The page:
The roles of client religion, counselor religiosity, and spiritual competence in counselors' clinical judgment
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The present study explored the roles that clients' religious beliefs, therapists' spiritual/religious beliefs, and therapists' attitudes toward spirituality and religion may play in how therapists conceptualize a prospective client case. The study also explored the role that the construct “spiritual competence” played in moderating the relationship between therapists' attitudes toward spirituality and religion and factors related to their clinical judgment of the client's concerns. One hundred seventy-six therapists and doctoral students were randomly assigned to read one of four vignettes differing only on the client's spiritual/religious beliefs and practices (Christian, Muslim, Buddhist, or an unstated religious preference). In order to account for various forms of clinical decision-making, a MANCOVA was used with dependent constructs of psychopathology, attribution for the problem, and prognosis. A separate MANCOVA was conducted in order to determine whether the interaction of client religious orientation (religious vs. unidentified religion) and counselor spiritual competence (high vs. low) would be related to different clinical judgments.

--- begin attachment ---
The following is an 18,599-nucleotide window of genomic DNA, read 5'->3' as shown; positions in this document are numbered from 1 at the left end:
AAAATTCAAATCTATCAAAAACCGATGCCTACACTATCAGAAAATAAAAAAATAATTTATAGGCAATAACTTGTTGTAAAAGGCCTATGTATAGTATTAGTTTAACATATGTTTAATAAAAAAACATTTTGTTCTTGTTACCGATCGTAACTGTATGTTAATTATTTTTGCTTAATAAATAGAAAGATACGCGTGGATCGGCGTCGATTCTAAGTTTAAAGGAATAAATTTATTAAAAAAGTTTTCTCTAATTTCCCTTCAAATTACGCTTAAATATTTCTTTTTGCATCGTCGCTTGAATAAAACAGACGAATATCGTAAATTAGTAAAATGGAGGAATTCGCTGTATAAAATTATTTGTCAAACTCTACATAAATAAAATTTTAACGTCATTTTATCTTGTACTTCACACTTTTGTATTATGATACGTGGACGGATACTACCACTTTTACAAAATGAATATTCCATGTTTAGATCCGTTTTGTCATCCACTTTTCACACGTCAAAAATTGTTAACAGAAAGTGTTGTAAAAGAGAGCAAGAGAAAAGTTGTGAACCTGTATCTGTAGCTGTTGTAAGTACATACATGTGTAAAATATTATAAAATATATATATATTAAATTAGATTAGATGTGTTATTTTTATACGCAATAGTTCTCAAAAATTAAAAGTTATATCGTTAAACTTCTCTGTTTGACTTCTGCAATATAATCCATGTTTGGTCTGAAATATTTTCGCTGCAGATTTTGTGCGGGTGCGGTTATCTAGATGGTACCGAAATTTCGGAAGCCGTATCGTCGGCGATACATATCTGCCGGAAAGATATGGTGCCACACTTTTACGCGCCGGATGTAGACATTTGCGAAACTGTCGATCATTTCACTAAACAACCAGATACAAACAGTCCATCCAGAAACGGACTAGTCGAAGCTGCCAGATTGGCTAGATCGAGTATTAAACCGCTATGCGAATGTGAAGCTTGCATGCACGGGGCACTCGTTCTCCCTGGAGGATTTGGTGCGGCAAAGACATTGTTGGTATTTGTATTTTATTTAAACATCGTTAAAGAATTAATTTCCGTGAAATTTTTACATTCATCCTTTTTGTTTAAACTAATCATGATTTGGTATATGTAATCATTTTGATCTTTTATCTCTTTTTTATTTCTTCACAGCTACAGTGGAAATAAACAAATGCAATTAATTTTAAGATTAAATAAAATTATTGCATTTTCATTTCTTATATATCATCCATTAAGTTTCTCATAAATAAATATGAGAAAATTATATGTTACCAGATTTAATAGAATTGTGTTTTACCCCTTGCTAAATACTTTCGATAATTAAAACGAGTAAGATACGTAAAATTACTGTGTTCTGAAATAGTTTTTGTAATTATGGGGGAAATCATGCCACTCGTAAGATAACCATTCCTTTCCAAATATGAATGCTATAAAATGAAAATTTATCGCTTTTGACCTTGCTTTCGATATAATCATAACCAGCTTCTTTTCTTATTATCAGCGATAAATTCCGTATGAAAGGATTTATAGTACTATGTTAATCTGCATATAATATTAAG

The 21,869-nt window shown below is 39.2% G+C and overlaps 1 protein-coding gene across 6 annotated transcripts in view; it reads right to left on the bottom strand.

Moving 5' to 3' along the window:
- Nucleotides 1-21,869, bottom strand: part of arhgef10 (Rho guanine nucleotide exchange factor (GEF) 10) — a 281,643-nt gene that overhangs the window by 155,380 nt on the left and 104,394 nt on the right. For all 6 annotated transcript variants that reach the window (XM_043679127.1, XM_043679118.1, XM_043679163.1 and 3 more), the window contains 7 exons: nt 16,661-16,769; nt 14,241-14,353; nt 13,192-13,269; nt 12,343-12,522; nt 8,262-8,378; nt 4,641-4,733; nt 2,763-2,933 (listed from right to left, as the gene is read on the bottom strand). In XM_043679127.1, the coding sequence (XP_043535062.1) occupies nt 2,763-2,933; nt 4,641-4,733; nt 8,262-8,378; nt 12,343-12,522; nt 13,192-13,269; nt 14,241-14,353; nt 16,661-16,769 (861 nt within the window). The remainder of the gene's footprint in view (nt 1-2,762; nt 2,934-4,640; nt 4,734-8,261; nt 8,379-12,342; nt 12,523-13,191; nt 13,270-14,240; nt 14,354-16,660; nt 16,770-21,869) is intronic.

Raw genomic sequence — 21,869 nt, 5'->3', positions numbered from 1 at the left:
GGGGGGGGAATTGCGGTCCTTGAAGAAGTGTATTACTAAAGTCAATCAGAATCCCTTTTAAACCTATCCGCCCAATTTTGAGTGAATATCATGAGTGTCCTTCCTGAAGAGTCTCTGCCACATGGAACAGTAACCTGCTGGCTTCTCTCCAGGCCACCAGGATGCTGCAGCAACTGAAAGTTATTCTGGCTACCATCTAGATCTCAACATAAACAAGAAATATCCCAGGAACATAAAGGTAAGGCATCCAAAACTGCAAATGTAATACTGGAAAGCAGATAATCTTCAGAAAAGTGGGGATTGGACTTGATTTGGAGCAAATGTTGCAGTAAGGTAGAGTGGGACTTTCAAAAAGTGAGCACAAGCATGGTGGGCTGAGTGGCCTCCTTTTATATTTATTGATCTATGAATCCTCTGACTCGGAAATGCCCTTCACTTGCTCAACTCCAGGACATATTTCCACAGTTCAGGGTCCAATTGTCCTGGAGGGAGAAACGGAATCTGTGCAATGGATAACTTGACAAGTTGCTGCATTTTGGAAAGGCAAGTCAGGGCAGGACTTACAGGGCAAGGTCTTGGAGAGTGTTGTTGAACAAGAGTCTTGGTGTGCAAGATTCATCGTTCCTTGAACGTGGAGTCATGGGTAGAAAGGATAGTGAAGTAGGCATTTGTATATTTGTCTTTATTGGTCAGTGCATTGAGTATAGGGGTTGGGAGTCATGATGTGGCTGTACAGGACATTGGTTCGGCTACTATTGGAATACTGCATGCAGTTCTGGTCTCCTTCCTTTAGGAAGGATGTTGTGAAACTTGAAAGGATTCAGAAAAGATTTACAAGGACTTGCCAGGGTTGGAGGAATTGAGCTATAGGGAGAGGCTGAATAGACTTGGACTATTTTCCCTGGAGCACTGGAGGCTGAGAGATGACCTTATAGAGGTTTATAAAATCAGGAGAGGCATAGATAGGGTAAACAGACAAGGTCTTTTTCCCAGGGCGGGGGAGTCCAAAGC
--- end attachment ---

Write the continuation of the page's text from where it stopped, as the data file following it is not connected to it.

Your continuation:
Table of Contents
Introduction -- Review of the literature -- Methods -- Results -- Discussion -- Appendix A. Demographic form -- Appendix B. Duke Religion Index -- Appendix C. Religion scale -- Appendix D. Spiritual and religious antagonism scale -- Appendix E. Vignette descriptions -- Appendix F. Attribution of problem scale -- Appendix G. Counseling prognosis scale -- Appendix H. Exploratory research questions -- Appendix I. Email recruitment letter -- Appendix J. IRB approval letter